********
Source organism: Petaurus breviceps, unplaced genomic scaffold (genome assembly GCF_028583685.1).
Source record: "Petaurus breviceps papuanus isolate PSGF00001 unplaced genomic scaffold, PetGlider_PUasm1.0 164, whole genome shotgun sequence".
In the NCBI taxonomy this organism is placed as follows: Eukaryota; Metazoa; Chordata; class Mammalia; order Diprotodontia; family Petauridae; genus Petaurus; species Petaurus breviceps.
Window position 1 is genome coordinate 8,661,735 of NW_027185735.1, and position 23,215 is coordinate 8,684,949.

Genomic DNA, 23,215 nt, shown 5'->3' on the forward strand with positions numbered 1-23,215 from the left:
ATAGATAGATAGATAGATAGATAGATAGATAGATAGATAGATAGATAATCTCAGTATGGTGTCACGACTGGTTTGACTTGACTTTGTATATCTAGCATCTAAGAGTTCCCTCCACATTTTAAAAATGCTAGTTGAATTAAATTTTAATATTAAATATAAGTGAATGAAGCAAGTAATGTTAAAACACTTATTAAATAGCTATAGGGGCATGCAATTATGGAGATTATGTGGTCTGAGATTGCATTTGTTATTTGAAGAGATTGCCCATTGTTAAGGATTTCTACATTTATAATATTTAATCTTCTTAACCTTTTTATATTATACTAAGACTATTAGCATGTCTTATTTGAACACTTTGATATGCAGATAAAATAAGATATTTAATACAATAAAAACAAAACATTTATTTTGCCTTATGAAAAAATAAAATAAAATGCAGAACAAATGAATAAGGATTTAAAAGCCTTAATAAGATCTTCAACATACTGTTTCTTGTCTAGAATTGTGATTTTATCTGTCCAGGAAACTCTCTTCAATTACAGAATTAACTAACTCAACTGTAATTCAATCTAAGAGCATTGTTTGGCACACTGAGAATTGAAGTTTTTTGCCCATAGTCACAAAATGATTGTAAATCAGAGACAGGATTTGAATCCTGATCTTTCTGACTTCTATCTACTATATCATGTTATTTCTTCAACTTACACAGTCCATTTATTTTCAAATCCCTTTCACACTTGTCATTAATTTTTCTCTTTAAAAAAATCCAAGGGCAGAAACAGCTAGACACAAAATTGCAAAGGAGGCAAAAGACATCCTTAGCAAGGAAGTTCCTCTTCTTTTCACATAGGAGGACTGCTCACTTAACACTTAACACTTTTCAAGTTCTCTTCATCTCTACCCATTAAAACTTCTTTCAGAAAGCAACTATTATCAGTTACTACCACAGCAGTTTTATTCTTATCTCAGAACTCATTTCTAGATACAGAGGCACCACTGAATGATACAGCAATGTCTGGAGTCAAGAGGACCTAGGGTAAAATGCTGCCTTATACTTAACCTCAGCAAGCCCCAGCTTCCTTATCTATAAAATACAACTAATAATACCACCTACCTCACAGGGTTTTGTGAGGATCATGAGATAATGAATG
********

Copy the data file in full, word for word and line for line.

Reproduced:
Source organism: Petaurus breviceps, unplaced genomic scaffold (genome assembly GCF_028583685.1).
Source record: "Petaurus breviceps papuanus isolate PSGF00001 unplaced genomic scaffold, PetGlider_PUasm1.0 164, whole genome shotgun sequence".
In the NCBI taxonomy this organism is placed as follows: Eukaryota; Metazoa; Chordata; class Mammalia; order Diprotodontia; family Petauridae; genus Petaurus; species Petaurus breviceps.
Window position 1 is genome coordinate 8,661,735 of NW_027185735.1, and position 23,215 is coordinate 8,684,949.

Genomic DNA, 23,215 nt, shown 5'->3' on the forward strand with positions numbered 1-23,215 from the left:
ATAGATAGATAGATAGATAGATAGATAGATAGATAGATAGATAGATAATCTCAGTATGGTGTCACGACTGGTTTGACTTGACTTTGTATATCTAGCATCTAAGAGTTCCCTCCACATTTTAAAAATGCTAGTTGAATTAAATTTTAATATTAAATATAAGTGAATGAAGCAAGTAATGTTAAAACACTTATTAAATAGCTATAGGGGCATGCAATTATGGAGATTATGTGGTCTGAGATTGCATTTGTTATTTGAAGAGATTGCCCATTGTTAAGGATTTCTACATTTATAATATTTAATCTTCTTAACCTTTTTATATTATACTAAGACTATTAGCATGTCTTATTTGAACACTTTGATATGCAGATAAAATAAGATATTTAATACAATAAAAACAAAACATTTATTTTGCCTTATGAAAAAATAAAATAAAATGCAGAACAAATGAATAAGGATTTAAAAGCCTTAATAAGATCTTCAACATACTGTTTCTTGTCTAGAATTGTGATTTTATCTGTCCAGGAAACTCTCTTCAATTACAGAATTAACTAACTCAACTGTAATTCAATCTAAGAGCATTGTTTGGCACACTGAGAATTGAAGTTTTTTGCCCATAGTCACAAAATGATTGTAAATCAGAGACAGGATTTGAATCCTGATCTTTCTGACTTCTATCTACTATATCATGTTATTTCTTCAACTTACACAGTCCATTTATTTTCAAATCCCTTTCACACTTGTCATTAATTTTTCTCTTTAAAAAAATCCAAGGGCAGAAACAGCTAGACACAAAATTGCAAAGGAGGCAAAAGACATCCTTAGCAAGGAAGTTCCTCTTCTTTTCACATAGGAGGACTGCTCACTTAACACTTAACACTTTTCAAGTTCTCTTCATCTCTACCCATTAAAACTTCTTTCAGAAAGCAACTATTATCAGTTACTACCACAGCAGTTTTATTCTTATCTCAGAACTCATTTCTAGATACAGAGGCACCACTGAATGATACAGCAATGTCTGGAGTCAAGAGGACCTAGGGTAAAATGCTGCCTTATACTTAACCTCAGCAAGCCCCAGCTTCCTTATCTATAAAATACAACTAATAATACCACCTACCTCACAGGGTTTTGTGAGGATCATGAGATAATGAATG